The new USOP CEO's pitch to payers

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Stephen Holtzclaw, MD, has spent the beginning of his year getting to know the people behind U.S. Orthopaedic Partners. The emergency medicine physician was named CEO of the management services organization, and he wants to help the MSO thrive.

Dr. Holtzclaw spoke with Becker's about his goals in the role and how his background in emergency medicine will enhance his leadership within the orthopedic MSO. 

Note: This conversation was lightly edited for clarity and length.

Question: What are your top goals in this new role?

Dr. Stephen Holtzclaw: Like any new CEO, I'm looking at the priorities of visiting all the sites, meeting as many of the employees as possible and learning the culture of the organization. I think that's going to be key, along with improving communications. I don't think there's such a thing as the organization that communicates too much. They probably all need to communicate more. So I'm trying to put some plans in place around that, having regular updates with our physicians and investors. The other top priority for me is just understanding what the operational challenges are at this point in time.

Q: When you were talking to some of the employees and physicians, were there any top priorities that really stood out to you?

SH: Each one has something individual. Some are worried about the ASCs being more efficient. Others are worried about payer strategies. I think each one of them had something different, but I don't think there was an overall cultural problem. They were just sharing their individual thoughts on how to improve things.

Q: What's your vision for USOP this year? 

SH: Growth, of course. The bigger you are, the more synergies you can have. The back office efficiencies are going to be important here. The physicians are asking to make sure that we have those. With payers, their job is to pay as little as possible. We're going to be there trying to get more pay, and we're going to be doing everything we can to show them the quality that we have and how much money we save them. In Mississippi we have about 10 active bundles going on with them right now, and we've saved Blue Cross Blue Shield of Mississippi many millions of dollars, and we're looking to grow that as much as we can, not only in Mississippi, but to do that in other states.

Q: What is your plan to try and get bundles into other USOP practices and outside of Mississippi?

SH: The fact that Mississippi has done so well, we can use that as a proof statement. But also the high-quality physicians and the fact that we can do things in ASCs for a lower cost and higher quality should be an automatic interest for an insurance company. Why pay a higher cost and potentially higher complications at a hospital when you can move things to an ASC and save money and have higher quality? That's really the pitch there. I think they see and understand that we just need to get in front of them and show our worth.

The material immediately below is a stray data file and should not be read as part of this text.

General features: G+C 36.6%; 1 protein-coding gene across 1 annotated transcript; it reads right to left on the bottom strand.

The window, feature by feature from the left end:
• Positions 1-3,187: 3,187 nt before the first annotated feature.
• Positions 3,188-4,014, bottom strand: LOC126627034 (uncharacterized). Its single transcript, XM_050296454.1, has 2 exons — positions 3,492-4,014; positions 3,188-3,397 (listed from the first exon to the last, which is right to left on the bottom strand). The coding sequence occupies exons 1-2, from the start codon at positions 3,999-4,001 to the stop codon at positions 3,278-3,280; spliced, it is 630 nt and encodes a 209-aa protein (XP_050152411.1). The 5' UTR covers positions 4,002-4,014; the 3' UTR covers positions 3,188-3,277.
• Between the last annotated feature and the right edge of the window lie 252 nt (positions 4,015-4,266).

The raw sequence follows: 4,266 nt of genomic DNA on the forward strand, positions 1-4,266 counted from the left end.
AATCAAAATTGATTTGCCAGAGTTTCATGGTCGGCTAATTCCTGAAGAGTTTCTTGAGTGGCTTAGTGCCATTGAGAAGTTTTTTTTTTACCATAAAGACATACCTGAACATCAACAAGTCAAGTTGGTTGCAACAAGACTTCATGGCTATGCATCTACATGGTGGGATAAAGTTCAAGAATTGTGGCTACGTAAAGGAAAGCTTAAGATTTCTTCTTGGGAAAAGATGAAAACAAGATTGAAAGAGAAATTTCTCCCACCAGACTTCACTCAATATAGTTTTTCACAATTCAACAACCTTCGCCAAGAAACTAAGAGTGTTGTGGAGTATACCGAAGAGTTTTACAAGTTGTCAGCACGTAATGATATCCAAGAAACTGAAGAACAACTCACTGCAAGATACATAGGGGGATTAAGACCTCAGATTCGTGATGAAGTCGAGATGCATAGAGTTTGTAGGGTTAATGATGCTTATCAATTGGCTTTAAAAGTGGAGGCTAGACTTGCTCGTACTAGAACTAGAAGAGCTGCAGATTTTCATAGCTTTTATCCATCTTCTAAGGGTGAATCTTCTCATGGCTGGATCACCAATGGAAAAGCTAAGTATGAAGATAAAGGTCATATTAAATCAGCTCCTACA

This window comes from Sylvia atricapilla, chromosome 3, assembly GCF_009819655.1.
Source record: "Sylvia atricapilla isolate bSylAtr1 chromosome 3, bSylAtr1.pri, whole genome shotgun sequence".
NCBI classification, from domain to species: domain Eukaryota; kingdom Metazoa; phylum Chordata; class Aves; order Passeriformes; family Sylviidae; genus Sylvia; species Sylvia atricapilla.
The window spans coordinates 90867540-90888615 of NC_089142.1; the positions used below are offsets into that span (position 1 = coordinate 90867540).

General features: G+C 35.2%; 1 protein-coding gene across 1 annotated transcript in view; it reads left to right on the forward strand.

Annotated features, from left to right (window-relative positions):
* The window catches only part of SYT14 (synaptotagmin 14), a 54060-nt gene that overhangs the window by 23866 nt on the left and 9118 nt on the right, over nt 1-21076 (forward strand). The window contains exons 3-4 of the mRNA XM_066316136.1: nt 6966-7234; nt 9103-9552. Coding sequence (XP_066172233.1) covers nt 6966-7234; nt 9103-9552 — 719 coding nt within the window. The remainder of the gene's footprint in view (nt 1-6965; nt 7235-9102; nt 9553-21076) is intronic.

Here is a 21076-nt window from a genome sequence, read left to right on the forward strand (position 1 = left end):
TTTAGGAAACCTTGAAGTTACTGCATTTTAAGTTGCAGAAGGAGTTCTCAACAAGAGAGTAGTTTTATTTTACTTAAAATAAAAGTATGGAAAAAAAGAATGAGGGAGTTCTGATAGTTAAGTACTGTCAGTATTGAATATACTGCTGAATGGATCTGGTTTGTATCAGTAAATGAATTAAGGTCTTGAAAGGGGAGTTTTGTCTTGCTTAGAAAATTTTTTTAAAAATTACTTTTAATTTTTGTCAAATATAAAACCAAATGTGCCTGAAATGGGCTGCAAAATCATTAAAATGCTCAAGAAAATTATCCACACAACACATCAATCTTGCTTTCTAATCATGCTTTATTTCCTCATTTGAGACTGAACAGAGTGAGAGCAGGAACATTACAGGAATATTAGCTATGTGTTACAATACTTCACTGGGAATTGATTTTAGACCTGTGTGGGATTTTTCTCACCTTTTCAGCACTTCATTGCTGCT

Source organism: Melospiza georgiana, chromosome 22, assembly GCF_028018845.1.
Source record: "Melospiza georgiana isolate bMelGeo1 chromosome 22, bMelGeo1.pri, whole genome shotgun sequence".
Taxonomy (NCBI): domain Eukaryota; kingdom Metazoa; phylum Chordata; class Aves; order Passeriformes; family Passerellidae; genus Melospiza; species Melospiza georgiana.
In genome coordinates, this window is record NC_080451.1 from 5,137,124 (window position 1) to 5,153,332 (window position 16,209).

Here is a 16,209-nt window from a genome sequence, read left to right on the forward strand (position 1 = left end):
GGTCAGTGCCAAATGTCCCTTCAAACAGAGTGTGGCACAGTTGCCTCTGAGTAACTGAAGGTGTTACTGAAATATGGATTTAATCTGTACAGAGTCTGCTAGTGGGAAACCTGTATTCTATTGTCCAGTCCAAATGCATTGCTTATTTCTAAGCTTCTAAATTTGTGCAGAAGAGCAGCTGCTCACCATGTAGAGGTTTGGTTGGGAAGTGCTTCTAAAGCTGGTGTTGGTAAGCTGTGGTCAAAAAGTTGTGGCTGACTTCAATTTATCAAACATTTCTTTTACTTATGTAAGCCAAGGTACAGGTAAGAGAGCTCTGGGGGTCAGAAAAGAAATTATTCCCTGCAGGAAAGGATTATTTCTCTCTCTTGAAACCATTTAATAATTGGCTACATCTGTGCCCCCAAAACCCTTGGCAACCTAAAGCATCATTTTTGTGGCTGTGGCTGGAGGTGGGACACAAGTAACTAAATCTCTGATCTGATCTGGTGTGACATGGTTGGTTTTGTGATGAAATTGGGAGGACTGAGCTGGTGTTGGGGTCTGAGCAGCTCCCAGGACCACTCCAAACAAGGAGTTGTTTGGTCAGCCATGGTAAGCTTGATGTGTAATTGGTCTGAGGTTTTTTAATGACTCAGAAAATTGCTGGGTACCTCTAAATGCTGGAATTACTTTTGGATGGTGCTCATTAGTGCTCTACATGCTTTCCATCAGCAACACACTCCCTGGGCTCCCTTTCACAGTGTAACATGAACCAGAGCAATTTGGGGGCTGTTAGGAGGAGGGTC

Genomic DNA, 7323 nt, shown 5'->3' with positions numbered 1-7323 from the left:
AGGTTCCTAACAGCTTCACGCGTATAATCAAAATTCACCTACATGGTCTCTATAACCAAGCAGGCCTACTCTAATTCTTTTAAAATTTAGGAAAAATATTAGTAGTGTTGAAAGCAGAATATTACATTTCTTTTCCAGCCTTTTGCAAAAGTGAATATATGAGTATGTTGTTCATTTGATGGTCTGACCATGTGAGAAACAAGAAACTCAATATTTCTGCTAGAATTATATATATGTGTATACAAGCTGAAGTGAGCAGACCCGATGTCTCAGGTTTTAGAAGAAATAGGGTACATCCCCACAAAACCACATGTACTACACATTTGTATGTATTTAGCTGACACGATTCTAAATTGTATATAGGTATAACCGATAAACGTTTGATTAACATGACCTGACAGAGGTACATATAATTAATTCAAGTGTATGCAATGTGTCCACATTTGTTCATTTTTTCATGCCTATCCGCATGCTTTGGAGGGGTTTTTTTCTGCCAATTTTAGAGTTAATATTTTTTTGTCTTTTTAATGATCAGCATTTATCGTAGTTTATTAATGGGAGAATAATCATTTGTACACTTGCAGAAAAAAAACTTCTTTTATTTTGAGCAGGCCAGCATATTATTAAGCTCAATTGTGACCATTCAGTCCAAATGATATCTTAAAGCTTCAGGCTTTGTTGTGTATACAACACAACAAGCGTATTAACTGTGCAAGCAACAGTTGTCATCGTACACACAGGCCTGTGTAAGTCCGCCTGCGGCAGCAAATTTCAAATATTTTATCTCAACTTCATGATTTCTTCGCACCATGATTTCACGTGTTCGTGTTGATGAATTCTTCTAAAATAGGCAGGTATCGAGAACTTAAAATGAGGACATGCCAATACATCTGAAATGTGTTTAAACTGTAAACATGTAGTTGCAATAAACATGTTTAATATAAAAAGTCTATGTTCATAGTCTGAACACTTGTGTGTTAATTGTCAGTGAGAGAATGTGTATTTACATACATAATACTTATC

Q: What got you into orthopedics and how do you think your background working in emergency medicine will inform and strengthen your role now?

SH: ER physicians are unique in medicine in that we interact with all specialties because any one of their patients could wind up in the emergency room. We deal with cardiothoracic surgery, pediatrics, radiation oncology, pulmonology — you name it, we probably interacted with them. So we have a bit of an understanding of what each specialty needs from us and what the challenges are for those people. I started out in emergency medicine doing administrative things, but it's grown from there to all these other different specialties.

Q: In the last year, a lot of smaller, independent orthopedic practices and physician practices faced economic headwinds. When it comes to issues such as payer and workforce challenges, why should an orthopedic practice consider joining an MSO like USOP?

SH: In my mind it's simple in that size matters. They could go to work at a hospital, but the hospital's view of the world is to keep as many surgeries as possible in the hospital. If you talk to any orthopedic surgeons, they say they can't be as efficient in a hospital as they can in an ASC — specifically an orthopedic ASC — because they're there to make sure that things are done efficiently and very quality. The hospital has to mix orthopedics with cardiothoracic surgery and general surgery and OB-GYN, etc. I think orthopedics is in its own world. Being outside the hospital, it's good for the patients. It saves money and it makes the orthopedic physicians more efficient.

Q: Do you think any form of consolidation will have to be inevitable for smaller practices to thrive?

SH: Well, if I've learned anything from the emergency medicine space and the others, the smaller groups do not do well when they go to negotiate with the payers for better rates and those kinds of considerations.

Q: What other healthcare trends have you been following?

SH: I think you just watch and see how frustrated physicians are with all the things that they have to put up with that don't have anything to do with taking care of patients, such as insurance forms, government regulations and EMRs. All these things are driving them crazy. None of us went to medical school because we wanted to fill out forms and go meet with insurance companies, so I think that's one of the biggest ones. Drug shortages and all the other things going on are making it a very difficult time to be a physician and focus on purely taking care of the patient.

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